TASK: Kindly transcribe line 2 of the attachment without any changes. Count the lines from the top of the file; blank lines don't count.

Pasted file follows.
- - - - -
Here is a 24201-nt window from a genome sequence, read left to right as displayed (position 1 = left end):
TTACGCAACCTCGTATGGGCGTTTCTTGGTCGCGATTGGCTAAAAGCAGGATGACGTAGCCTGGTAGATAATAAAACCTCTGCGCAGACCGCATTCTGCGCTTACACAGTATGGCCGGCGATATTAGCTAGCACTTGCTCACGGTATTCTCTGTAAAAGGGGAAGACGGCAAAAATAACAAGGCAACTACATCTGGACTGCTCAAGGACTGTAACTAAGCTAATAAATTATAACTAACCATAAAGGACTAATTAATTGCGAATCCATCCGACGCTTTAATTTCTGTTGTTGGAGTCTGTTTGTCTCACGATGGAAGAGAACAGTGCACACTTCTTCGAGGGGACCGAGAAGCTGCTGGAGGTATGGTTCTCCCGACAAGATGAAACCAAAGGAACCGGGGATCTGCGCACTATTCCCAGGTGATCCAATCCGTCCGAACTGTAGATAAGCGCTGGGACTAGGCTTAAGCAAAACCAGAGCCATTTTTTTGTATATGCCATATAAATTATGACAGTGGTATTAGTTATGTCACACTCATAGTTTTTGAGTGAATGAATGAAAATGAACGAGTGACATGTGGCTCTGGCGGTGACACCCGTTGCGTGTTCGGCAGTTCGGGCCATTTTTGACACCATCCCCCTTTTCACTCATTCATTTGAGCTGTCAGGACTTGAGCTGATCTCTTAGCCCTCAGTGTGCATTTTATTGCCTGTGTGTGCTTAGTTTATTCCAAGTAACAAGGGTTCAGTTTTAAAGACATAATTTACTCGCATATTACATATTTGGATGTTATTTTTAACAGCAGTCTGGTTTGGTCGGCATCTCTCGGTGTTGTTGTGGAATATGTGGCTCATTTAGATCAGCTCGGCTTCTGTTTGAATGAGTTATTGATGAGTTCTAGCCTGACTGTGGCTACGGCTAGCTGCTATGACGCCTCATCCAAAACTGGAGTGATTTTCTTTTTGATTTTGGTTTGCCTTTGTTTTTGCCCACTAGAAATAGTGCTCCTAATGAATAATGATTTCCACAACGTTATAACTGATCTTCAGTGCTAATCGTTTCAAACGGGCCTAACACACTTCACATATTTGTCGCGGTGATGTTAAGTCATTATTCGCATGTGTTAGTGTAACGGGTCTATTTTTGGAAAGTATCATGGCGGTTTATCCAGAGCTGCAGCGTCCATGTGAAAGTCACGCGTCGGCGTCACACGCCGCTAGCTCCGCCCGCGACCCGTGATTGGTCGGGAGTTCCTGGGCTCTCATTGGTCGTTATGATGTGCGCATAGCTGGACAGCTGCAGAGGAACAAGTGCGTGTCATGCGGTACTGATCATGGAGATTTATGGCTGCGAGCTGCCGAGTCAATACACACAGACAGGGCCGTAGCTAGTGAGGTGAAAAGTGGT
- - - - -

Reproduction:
TTACGCAACCTCGTATGGGCGTTTCTTGGTCGCGATTGGCTAAAAGCAGGATGACGTAGCCTGGTAGATAATAAAACCTCTGCGCAGACCGCATTCTGCGCTTACACAGTATGGCCGGCGATATTAGCTAGCACTTGCTCACGGTATTCTCTGTAAAAGGGGAAGACGGCAAAAATAACAAGGCAACTACATCTGGACTGCTCAAGGACTGTAACTAAGCTAATAAATTATAACTAACCATAAAGGACTAATTAATTGCGAATCCATCCGACGCTTTAATTTCTGTTGTTGGAGTCTGTTTGTCTCACGATGGAAGAGAACAGTGCACACTTCTTCGAGGGGACCGAGAAGCTGCTGGAGGTATGGTTCTCCCGACAAGATGAAACCAAAGGAACCGGGGATCTGCGCACTATTCCCAGGTGATCCAATCCGTCCGAACTGTAGATAAGCGCTGGGACTAGGCTTAAGCAAAACCAGAGCCATTTTTTTGTATATGCCATATAAATTATGACAGTGGTATTAGTTATGTCACACTCATAGTTTTTGAGTGAATGAATGAAAATGAACGAGTGACATGTGGCTCTGGCGGTGACACCCGTTGCGTGTTCGGCAGTTCGGGCCATTTTTGACACCATCCCCCTTTTCACTCATTCATTTGAGCTGTCAGGACTTGAGCTGATCTCTTAGCCCTCAGTGTGCATTTTATTGCCTGTGTGTGCTTAGTTTATTCCAAGTAACAAGGGTTCAGTTTTAAAGACATAATTTACTCGCATATTACATATTTGGATGTTATTTTTAACAGCAGTCTGGTTTGGTCGGCATCTCTCGGTGTTGTTGTGGAATATGTGGCTCATTTAGATCAGCTCGGCTTCTGTTTGAATGAGTTATTGATGAGTTCTAGCCTGACTGTGGCTACGGCTAGCTGCTATGACGCCTCATCCAAAACTGGAGTGATTTTCTTTTTGATTTTGGTTTGCCTTTGTTTTTGCCCACTAGAAATAGTGCTCCTAATGAATAATGATTTCCACAACGTTATAACTGATCTTCAGTGCTAATCGTTTCAAACGGGCCTAACACACTTCACATATTTGTCGCGGTGATGTTAAGTCATTATTCGCATGTGTTAGTGTAACGGGTCTATTTTTGGAAAGTATCATGGCGGTTTATCCAGAGCTGCAGCGTCCATGTGAAAGTCACGCGTCGGCGTCACACGCCGCTAGCTCCGCCCGCGACCCGTGATTGGTCGGGAGTTCCTGGGCTCTCATTGGTCGTTATGATGTGCGCATAGCTGGACAGCTGCAGAGGAACAAGTGCGTGTCATGCGGTACTGATCATGGAGATTTATGGCTGCGAGCTGCCGAGTCAATACACACAGACAGGGCCGTAGCTAGTGAGGTGAAAAGTGGT